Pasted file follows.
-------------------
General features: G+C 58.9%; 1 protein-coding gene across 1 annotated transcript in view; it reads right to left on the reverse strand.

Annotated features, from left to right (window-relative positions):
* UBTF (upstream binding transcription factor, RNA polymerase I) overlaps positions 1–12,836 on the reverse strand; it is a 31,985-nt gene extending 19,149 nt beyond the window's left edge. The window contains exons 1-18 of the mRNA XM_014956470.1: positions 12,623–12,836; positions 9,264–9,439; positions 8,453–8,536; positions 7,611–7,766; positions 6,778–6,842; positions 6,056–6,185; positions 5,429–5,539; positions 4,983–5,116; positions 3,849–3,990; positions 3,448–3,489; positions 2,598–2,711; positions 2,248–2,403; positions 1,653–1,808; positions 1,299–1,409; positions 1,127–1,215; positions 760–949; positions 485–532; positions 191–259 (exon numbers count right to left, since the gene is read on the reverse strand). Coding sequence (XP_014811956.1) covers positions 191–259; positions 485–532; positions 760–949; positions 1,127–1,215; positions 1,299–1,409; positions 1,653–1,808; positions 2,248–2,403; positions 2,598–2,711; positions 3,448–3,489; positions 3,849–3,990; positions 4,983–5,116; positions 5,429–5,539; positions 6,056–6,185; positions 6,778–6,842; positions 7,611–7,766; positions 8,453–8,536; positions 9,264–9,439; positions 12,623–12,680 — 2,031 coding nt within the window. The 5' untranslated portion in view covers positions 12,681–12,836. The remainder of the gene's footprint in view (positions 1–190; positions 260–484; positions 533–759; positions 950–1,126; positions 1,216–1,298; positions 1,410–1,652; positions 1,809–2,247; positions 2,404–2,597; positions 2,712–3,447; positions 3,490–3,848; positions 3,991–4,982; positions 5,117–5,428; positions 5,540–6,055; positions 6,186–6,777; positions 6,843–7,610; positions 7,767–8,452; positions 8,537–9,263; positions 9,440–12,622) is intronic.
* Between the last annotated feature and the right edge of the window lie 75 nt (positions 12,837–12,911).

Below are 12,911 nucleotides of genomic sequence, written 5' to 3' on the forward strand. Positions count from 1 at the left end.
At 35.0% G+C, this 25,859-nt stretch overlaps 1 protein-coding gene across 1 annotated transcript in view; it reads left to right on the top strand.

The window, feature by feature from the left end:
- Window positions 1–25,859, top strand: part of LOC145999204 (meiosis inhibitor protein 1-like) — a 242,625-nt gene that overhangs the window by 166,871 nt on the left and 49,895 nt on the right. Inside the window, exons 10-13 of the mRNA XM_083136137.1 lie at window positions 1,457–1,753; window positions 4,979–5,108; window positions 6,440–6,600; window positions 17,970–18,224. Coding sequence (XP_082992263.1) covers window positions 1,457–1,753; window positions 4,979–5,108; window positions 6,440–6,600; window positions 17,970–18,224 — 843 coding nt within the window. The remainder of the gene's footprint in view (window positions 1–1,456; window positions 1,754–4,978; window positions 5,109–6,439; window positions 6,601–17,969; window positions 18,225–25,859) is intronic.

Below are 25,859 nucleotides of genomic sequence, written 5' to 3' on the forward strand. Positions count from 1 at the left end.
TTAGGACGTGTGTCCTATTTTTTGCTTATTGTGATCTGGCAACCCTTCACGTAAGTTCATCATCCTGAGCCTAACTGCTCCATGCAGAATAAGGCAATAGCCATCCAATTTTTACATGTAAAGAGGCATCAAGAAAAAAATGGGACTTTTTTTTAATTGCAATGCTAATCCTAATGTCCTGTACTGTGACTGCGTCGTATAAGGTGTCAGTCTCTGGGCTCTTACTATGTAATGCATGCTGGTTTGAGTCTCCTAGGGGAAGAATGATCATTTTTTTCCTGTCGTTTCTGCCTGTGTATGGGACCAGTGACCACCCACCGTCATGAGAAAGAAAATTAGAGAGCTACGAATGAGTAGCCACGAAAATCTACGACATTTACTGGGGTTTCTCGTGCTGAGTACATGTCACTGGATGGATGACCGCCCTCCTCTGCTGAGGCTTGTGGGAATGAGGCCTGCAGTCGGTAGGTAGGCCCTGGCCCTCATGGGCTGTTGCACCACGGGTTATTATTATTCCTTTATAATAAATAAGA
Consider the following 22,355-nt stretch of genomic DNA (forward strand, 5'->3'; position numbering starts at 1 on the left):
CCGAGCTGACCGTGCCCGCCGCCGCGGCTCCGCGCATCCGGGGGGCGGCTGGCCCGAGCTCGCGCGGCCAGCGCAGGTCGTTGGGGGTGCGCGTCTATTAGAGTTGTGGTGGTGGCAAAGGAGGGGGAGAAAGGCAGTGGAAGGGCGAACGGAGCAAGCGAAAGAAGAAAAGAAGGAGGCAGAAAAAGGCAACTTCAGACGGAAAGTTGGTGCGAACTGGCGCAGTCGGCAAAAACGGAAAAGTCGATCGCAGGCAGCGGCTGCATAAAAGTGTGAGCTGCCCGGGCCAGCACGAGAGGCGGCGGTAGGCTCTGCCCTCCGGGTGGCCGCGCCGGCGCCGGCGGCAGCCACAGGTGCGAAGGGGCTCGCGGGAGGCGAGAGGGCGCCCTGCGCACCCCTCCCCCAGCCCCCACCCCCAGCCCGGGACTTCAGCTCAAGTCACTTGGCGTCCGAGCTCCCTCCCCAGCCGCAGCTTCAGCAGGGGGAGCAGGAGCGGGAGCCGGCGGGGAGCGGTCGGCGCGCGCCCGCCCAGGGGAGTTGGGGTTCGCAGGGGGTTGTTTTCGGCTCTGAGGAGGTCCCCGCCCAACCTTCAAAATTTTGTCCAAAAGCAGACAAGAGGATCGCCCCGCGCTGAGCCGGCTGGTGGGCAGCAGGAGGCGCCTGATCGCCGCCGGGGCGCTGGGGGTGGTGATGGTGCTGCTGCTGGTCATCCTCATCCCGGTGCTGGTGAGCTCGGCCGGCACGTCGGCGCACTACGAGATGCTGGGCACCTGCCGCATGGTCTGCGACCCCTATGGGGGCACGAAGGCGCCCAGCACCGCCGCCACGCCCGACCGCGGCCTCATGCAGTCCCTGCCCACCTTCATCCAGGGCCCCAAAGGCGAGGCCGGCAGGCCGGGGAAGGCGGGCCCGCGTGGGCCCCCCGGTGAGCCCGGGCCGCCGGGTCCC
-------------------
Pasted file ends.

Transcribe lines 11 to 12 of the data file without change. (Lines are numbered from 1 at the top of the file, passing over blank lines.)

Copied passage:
Consider the following 22,355-nt stretch of genomic DNA (forward strand, 5'->3'; position numbering starts at 1 on the left):
CCGAGCTGACCGTGCCCGCCGCCGCGGCTCCGCGCATCCGGGGGGCGGCTGGCCCGAGCTCGCGCGGCCAGCGCAGGTCGTTGGGGGTGCGCGTCTATTAGAGTTGTGGTGGTGGCAAAGGAGGGGGAGAAAGGCAGTGGAAGGGCGAACGGAGCAAGCGAAAGAAGAAAAGAAGGAGGCAGAAAAAGGCAACTTCAGACGGAAAGTTGGTGCGAACTGGCGCAGTCGGCAAAAACGGAAAAGTCGATCGCAGGCAGCGGCTGCATAAAAGTGTGAGCTGCCCGGGCCAGCACGAGAGGCGGCGGTAGGCTCTGCCCTCCGGGTGGCCGCGCCGGCGCCGGCGGCAGCCACAGGTGCGAAGGGGCTCGCGGGAGGCGAGAGGGCGCCCTGCGCACCCCTCCCCCAGCCCCCACCCCCAGCCCGGGACTTCAGCTCAAGTCACTTGGCGTCCGAGCTCCCTCCCCAGCCGCAGCTTCAGCAGGGGGAGCAGGAGCGGGAGCCGGCGGGGAGCGGTCGGCGCGCGCCCGCCCAGGGGAGTTGGGGTTCGCAGGGGGTTGTTTTCGGCTCTGAGGAGGTCCCCGCCCAACCTTCAAAATTTTGTCCAAAAGCAGACAAGAGGATCGCCCCGCGCTGAGCCGGCTGGTGGGCAGCAGGAGGCGCCTGATCGCCGCCGGGGCGCTGGGGGTGGTGATGGTGCTGCTGCTGGTCATCCTCATCCCGGTGCTGGTGAGCTCGGCCGGCACGTCGGCGCACTACGAGATGCTGGGCACCTGCCGCATGGTCTGCGACCCCTATGGGGGCACGAAGGCGCCCAGCACCGCCGCCACGCCCGACCGCGGCCTCATGCAGTCCCTGCCCACCTTCATCCAGGGCCCCAAAGGCGAGGCCGGCAGGCCGGGGAAGGCGGGCCCGCGTGGGCCCCCCGGTGAGCCCGGGCCGCCGGGTCCC